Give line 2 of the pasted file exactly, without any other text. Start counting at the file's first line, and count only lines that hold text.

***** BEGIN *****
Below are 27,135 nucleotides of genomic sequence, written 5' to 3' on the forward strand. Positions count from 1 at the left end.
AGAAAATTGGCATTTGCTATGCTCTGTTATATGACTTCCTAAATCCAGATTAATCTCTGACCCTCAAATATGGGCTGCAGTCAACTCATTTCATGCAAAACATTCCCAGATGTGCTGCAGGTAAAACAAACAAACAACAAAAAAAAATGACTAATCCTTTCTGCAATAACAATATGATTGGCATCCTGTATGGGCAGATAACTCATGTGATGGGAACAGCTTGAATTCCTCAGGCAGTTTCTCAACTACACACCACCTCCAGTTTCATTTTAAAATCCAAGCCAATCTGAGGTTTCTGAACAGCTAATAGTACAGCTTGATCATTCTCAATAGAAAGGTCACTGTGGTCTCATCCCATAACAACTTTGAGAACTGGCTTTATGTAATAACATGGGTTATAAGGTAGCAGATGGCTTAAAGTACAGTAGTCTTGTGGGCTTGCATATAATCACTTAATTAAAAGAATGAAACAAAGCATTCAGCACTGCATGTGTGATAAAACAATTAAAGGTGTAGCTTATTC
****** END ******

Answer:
AGAAAATTGGCATTTGCTATGCTCTGTTATATGACTTCCTAAATCCAGATTAATCTCTGACCCTCAAATATGGGCTGCAGTCAACTCATTTCATGCAAAACATTCCCAGATGTGCTGCAGGTAAAACAAACAAACAACAAAAAAAAATGACTAATCCTTTCTGCAATAACAATATGATTGGCATCCTGTATGGGCAGATAACTCATGTGATGGGAACAGCTTGAATTCCTCAGGCAGTTTCTCAACTACACACCACCTCCAGTTTCATTTTAAAATCCAAGCCAATCTGAGGTTTCTGAACAGCTAATAGTACAGCTTGATCATTCTCAATAGAAAGGTCACTGTGGTCTCATCCCATAACAACTTTGAGAACTGGCTTTATGTAATAACATGGGTTATAAGGTAGCAGATGGCTTAAAGTACAGTAGTCTTGTGGGCTTGCATATAATCACTTAATTAAAAGAATGAAACAAAGCATTCAGCACTGCATGTGTGATAAAACAATTAAAGGTGTAGCTTATTC